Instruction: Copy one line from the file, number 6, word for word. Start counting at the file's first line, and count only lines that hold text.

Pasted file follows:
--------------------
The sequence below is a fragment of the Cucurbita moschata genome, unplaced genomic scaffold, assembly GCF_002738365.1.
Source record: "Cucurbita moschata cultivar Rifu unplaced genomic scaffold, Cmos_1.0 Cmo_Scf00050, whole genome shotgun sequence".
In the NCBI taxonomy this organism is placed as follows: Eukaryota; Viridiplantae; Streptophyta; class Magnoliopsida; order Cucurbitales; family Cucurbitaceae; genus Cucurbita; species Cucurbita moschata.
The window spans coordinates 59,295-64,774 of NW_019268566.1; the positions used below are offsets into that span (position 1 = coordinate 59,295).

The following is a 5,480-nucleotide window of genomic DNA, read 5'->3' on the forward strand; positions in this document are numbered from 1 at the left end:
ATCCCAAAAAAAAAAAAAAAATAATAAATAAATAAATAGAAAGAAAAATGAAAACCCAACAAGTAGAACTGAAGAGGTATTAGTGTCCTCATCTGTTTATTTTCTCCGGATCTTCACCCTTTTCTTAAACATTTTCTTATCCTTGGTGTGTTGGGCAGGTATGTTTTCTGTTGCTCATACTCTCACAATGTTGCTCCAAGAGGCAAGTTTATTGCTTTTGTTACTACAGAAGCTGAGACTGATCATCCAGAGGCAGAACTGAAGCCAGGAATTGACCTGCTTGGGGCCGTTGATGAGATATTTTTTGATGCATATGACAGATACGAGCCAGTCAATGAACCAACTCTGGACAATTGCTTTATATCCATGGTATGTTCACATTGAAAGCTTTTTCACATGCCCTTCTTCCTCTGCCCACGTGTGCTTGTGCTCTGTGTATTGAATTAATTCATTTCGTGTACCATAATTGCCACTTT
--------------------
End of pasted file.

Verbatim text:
ATCCCAAAAAAAAAAAAAAAATAATAAATAAATAAATAGAAAGAAAAATGAAAACCCAACAAGTAGAACTGAAGAGGTATTAGTGTCCTCATCTGTTTATTTTCTCCGGATCTTCACCCTTTTCTTAAACATTTTCTTATCCTTGGTGTGTTGGGCAGGTATGTTTTCTGTTGCTCATACTCTCACAATGTTGCTCCAAGAGGCAAGTTTATTGCTTTTGTTACTACAGAAGCTGAGACTGATCATCCAGAGGCAGAACTGAAGCCAGGAATTGACCTGCTTGGGGCCGTTGATGAGATATTTTTTGATGCATATGACAGATACGAGCCAGTCAATGAACCAACTCTGGACAATTGCTTTATATCCATGGTATGTTCACATTGAAAGCTTTTTCACATGCCCTTCTTCCTCTGCCCACGTGTGCTTGTGCTCTGTGTATTGAATTAATTCATTTCGTGTACCATAATTGCCACTTT